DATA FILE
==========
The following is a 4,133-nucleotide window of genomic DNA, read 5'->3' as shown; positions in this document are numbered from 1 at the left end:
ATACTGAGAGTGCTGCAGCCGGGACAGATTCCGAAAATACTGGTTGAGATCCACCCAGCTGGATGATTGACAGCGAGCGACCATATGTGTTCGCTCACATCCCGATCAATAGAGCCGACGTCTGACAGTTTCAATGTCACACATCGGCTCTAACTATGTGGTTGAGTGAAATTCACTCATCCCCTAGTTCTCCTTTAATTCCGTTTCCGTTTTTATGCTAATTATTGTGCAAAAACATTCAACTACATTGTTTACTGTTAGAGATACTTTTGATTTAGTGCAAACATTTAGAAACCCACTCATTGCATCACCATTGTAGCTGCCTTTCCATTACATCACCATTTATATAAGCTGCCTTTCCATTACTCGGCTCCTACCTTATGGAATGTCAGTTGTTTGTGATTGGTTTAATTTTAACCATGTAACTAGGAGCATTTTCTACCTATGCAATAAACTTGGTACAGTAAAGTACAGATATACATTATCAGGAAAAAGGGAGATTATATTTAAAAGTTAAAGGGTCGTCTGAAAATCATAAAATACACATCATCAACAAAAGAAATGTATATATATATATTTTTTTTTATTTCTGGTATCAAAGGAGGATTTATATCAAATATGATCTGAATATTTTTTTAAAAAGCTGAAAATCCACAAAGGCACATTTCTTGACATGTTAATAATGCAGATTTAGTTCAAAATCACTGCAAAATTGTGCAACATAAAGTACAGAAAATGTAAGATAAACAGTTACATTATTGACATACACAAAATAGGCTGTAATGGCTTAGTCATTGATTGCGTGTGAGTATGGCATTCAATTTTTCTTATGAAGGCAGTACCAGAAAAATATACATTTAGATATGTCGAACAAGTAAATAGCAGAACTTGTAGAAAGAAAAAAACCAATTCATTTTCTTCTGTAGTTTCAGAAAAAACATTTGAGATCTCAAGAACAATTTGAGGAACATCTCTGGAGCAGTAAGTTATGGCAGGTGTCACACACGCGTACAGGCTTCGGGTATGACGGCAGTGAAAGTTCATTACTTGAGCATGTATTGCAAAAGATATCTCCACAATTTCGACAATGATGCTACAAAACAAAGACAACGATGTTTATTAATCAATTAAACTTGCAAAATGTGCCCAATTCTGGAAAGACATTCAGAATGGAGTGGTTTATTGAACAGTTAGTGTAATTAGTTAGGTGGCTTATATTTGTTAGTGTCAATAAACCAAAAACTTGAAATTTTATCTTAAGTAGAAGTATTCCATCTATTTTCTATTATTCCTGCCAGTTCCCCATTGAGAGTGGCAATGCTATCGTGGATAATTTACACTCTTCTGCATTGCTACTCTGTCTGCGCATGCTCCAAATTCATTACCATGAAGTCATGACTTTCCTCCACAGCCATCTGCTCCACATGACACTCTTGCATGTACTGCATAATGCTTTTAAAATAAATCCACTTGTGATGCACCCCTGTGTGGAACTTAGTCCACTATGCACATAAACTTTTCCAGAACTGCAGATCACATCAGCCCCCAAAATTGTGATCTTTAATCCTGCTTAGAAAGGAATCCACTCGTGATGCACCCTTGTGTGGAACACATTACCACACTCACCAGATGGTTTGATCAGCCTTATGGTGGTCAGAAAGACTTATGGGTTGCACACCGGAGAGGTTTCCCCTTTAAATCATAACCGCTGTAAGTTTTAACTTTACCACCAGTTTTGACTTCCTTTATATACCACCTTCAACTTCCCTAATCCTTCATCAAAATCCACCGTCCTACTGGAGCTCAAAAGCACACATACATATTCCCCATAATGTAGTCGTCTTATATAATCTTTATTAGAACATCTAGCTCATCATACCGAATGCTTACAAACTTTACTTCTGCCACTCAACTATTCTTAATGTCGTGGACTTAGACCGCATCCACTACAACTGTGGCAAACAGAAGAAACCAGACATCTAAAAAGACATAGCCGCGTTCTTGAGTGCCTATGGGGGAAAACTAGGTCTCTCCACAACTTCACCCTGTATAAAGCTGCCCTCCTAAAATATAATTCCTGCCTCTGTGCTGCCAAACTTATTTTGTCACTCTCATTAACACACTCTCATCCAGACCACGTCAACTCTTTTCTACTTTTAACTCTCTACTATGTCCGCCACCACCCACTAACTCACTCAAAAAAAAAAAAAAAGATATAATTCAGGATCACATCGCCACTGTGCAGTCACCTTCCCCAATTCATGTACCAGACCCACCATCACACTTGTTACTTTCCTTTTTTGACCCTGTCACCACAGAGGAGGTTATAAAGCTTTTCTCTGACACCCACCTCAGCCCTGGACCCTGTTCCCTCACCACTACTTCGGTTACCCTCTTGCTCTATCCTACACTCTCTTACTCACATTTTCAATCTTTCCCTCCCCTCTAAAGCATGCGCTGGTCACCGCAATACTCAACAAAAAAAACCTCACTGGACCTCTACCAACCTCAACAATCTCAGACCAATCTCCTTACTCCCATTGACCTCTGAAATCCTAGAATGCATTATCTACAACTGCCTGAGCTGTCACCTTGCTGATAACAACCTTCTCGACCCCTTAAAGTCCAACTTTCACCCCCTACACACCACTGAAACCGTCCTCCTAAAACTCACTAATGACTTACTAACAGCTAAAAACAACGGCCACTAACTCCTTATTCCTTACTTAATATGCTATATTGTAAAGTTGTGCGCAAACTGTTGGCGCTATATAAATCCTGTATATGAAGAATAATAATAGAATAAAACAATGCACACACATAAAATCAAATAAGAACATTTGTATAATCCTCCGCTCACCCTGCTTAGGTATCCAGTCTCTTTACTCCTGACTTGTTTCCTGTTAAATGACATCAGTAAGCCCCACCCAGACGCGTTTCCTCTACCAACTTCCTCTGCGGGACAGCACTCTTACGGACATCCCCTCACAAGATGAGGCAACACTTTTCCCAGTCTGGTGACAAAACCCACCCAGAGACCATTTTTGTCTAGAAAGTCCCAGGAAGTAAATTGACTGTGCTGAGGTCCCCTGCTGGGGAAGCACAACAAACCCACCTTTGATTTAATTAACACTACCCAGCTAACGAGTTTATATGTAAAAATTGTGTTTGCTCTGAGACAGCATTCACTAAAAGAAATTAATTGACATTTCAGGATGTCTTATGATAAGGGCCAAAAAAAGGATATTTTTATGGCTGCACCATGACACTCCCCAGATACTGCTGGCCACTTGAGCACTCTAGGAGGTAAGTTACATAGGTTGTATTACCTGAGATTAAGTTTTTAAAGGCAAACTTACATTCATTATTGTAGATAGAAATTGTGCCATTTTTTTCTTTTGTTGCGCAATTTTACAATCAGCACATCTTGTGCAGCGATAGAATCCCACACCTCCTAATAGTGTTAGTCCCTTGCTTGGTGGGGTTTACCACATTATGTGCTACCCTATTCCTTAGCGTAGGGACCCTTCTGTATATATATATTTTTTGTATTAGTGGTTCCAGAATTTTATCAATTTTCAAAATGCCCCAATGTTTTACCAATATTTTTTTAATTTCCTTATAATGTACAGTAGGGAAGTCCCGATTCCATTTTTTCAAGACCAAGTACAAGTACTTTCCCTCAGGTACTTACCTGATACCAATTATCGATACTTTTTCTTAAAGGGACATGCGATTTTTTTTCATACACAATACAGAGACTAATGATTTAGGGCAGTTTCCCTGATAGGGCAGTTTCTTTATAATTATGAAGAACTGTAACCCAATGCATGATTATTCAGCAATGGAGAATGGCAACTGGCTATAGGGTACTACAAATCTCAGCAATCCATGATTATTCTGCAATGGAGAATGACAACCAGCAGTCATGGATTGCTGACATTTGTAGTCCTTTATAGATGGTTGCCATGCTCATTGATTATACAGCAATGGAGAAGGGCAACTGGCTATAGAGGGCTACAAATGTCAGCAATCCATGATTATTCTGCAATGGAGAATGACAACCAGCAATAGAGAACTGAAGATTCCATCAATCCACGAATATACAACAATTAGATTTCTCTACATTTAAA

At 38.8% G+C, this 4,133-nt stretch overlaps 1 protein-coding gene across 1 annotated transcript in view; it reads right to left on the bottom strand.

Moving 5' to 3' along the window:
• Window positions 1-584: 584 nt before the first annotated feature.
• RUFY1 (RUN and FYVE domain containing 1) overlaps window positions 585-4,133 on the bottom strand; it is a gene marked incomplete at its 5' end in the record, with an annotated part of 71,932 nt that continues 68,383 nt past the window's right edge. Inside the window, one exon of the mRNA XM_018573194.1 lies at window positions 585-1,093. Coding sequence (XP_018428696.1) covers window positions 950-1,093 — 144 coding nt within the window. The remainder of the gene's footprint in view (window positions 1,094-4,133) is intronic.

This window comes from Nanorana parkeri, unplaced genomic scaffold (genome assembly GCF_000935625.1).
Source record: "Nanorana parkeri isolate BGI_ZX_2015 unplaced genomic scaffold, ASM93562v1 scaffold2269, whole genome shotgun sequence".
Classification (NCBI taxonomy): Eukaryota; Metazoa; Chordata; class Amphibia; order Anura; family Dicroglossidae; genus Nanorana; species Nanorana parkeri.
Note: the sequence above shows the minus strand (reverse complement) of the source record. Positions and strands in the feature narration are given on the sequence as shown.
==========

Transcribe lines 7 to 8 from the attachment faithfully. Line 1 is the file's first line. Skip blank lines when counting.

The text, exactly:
This window comes from Nanorana parkeri, unplaced genomic scaffold (genome assembly GCF_000935625.1).
Source record: "Nanorana parkeri isolate BGI_ZX_2015 unplaced genomic scaffold, ASM93562v1 scaffold2269, whole genome shotgun sequence".